Another improvement we welcome is the ability to update the data while editing the virtual connection. Previously, the virtual connection had to be re-opened to reflect changes in the database.

Finally, the new release has expanded the pool of possible source systems. After Tableau introduced support for cloud data sources for virtual connections last year, users can now also establish a virtual connection to Apache Spark SQL and Cloudera Hadoop, as well as other databases.

Our conclusion on Tableau Release 2022.4

The new release brings some smaller quality-of-life improvements. The most important new features are for virtual connections and the integration of images into the dashboard. Unfortunately, the virtual connection improvements are only available to customers who have licensed the Data Management Add-On. In our previous article, we mentioned that Tableau needs to catch up if the feature is to remain hidden behind a paywall. With the new release, Tableau has definitely made the add-on more attractive to many customers. Nevertheless, we still believe that the ability to define and manage security at the row level through a central point should be available in the base version.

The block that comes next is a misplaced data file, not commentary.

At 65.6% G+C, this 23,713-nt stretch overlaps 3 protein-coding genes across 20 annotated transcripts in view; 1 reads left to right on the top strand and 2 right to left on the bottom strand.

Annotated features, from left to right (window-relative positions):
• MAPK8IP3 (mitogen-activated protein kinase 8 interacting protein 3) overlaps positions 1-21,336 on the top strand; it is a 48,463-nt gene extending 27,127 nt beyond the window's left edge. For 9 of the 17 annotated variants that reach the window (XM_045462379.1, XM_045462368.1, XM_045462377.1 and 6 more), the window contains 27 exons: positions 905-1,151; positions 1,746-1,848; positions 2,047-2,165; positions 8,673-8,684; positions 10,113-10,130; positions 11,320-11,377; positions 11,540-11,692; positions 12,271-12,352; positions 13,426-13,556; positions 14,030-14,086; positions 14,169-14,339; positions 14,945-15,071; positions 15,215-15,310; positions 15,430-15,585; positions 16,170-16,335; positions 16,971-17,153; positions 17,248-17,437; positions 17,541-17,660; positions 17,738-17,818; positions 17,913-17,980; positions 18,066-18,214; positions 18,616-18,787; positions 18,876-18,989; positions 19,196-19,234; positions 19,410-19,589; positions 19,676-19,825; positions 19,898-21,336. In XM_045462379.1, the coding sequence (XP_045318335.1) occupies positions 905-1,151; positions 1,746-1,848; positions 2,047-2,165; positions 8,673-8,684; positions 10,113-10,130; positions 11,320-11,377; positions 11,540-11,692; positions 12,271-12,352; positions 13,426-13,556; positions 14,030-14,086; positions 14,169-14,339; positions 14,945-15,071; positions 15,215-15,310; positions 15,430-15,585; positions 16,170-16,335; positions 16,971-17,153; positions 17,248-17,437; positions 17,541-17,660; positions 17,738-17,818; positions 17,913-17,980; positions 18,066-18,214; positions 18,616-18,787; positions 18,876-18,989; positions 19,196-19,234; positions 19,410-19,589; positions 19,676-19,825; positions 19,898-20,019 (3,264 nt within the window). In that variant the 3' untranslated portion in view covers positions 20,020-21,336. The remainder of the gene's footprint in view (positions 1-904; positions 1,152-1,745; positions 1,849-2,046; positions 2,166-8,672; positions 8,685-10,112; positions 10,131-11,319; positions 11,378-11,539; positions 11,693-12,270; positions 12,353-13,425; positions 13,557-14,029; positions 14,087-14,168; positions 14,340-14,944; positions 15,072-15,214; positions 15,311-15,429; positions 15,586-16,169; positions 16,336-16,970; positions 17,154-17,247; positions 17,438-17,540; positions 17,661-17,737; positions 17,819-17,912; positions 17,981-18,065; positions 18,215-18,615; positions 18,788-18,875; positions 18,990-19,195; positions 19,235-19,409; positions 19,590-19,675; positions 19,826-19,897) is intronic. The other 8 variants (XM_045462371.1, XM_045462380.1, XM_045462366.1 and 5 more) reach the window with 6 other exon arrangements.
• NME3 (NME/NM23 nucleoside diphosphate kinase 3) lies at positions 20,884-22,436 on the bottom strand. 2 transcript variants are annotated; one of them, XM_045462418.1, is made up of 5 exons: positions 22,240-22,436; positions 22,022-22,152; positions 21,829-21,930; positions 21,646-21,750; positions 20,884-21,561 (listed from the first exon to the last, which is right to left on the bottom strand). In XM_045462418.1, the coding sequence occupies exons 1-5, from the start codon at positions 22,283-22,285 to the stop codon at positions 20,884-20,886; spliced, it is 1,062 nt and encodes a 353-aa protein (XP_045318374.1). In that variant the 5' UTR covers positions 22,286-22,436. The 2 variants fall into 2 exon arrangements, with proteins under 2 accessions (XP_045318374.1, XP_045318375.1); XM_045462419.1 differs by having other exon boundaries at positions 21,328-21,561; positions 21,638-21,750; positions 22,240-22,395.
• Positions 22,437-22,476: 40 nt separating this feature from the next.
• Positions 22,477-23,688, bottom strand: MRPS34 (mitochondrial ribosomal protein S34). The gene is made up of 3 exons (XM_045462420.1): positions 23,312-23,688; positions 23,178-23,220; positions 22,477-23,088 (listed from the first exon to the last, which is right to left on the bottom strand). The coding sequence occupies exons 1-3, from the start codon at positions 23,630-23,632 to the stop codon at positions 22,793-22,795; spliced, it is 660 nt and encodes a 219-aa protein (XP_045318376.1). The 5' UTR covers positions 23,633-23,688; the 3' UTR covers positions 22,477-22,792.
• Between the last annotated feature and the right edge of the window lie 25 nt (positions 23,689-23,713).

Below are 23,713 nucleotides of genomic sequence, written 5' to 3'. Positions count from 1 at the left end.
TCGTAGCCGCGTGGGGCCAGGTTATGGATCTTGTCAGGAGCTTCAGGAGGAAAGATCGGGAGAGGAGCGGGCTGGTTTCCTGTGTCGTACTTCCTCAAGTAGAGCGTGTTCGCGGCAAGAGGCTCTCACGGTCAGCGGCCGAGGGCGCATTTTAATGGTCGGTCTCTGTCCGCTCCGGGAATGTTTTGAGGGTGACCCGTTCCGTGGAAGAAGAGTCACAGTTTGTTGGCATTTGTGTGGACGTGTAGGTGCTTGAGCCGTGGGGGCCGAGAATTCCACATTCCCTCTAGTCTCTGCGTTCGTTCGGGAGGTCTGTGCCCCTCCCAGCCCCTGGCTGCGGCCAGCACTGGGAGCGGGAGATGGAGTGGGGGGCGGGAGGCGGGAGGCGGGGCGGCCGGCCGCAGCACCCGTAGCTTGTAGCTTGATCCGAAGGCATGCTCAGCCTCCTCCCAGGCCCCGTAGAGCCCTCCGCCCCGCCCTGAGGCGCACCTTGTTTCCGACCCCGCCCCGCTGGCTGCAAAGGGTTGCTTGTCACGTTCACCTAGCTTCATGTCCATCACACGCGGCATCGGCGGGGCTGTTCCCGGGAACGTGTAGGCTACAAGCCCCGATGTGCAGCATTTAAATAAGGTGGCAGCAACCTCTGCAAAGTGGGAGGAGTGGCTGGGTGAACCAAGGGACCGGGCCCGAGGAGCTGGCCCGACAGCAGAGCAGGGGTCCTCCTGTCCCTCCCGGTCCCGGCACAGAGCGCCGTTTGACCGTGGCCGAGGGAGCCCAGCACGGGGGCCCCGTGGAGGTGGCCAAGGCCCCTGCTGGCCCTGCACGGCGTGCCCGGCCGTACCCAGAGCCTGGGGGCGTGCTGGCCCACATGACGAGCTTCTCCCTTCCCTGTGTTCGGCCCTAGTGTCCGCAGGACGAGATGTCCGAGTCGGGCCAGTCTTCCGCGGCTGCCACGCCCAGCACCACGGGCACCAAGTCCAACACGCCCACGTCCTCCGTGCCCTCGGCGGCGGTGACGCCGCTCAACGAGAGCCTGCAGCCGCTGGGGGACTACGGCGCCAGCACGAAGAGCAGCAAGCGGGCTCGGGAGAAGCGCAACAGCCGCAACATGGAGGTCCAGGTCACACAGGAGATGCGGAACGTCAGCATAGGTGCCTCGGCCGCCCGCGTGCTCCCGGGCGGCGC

The Image Role feature definitely opens up some new possibilities for dashboard development. However, the restrictions exclude some possible use cases, as not all images can be made publicly accessible. The file size of 128KB is also a showstopper for many application scenarios. We are very eager to see what improvements Tableau will offer in the future and will keep you informed!

Do you have questions about the features adressed in this article or other topics? Contact us! As a Tableau partner, we are happy to advise you extensively on topics such as deployment, administration, or best practices for creating effective Tableau dashboards.

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Topics: Dashboarding, Tableau